“On the Internet, nobody knows you’re a dog.” So went the famous New Yorker cartoon, now nearly 20 years old. (Or in dog years, 140). But in the age of Facebook, everybody can know not only whether you’re a dog, but what breed you are, what kind of kibble you like, and whether or not you’re in a relationship. And it’s not my intention to be species-exclusive here. You can find cats, ferrets, birds, and more on Facebook. Pets are on social media, and it is indeed a dog’s life.
The image you’re looking at is a screenshot of our Cavalier King Charles‘ new Facebook page. No, I don’t have too much time on my hands—I l just love Sandy to distraction. She’s the daughter I never had. (And she’s not the first dog in our family to have a Facebook page; her cousin Gunner beat her to it.)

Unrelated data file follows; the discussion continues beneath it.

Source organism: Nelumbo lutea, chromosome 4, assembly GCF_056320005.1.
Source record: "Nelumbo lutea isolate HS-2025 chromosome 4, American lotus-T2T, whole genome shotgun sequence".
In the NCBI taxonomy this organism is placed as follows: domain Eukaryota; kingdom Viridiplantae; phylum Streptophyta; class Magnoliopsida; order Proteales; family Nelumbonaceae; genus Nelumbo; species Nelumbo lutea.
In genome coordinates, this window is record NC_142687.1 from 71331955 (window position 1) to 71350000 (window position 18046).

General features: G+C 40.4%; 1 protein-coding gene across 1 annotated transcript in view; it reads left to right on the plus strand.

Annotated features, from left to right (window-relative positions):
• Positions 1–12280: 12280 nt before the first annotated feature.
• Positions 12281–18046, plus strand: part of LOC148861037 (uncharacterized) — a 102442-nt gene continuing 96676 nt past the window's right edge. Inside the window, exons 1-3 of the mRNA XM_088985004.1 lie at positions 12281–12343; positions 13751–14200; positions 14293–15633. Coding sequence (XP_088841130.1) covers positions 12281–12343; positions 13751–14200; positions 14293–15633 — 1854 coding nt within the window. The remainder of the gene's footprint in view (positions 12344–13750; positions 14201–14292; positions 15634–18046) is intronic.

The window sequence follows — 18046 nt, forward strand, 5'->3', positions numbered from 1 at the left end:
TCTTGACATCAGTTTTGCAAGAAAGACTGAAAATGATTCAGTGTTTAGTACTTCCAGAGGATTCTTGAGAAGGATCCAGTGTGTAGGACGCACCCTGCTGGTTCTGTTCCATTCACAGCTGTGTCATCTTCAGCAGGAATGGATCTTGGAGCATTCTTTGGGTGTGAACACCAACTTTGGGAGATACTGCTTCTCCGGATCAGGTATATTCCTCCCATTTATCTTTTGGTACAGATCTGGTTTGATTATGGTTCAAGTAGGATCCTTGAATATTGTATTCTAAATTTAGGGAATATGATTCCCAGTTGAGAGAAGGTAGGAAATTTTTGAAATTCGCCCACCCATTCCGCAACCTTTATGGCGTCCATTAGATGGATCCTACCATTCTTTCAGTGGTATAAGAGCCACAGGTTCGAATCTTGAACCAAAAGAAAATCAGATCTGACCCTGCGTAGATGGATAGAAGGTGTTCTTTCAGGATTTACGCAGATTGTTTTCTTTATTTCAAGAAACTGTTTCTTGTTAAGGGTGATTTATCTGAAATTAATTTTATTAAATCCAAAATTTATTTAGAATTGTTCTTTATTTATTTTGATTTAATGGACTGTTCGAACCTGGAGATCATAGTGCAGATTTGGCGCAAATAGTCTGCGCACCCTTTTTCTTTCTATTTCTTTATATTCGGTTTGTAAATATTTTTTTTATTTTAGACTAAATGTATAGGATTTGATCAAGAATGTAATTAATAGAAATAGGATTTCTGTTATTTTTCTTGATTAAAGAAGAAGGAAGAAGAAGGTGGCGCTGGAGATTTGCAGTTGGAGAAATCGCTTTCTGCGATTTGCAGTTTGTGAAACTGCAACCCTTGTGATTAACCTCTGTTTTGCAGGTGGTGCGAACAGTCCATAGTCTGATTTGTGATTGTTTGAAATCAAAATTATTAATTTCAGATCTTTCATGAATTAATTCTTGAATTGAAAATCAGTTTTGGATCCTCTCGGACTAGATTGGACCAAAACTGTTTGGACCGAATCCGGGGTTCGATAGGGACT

If you look at the image that’s cropped at the bottom of the shot, you’ll see Sandy with John. This is the first picture I ever saw of my future husband; it illustrated his profile on Match.com. (You can read about how we met in my article for the Richmond Times-Dispatch.)
I first met Sandy when I visited John at his apartment. He had never had (nor heard of) tabouley, and I was about to set things straight. I parked my car near the grassy lot of his apartment complex, grabbed the container of salad, looked up, and saw a blur of brown and white fur barreling towards me. If you’ve never seen a dog smile, you haven’t truly lived. Sandy’s entire body was wagging, and her grin upon meeting me utterly did me in. I was putty in her paws.
(John has a very nice smile, too.)
It was only a matter of time before we became a family—and a blended one at that. John’s two sons, my son, his dog, my cat…
That reminds me: I have to create a Facebook page for Nellie.
You can follow Sandy’s adventures by “friending” her on Facebook. Just search for Sandy Rich and look for the picture of Sandy with her love interest, Zorro Burman-Wadsworth. Sorry guys. She’s definitely in a relationship.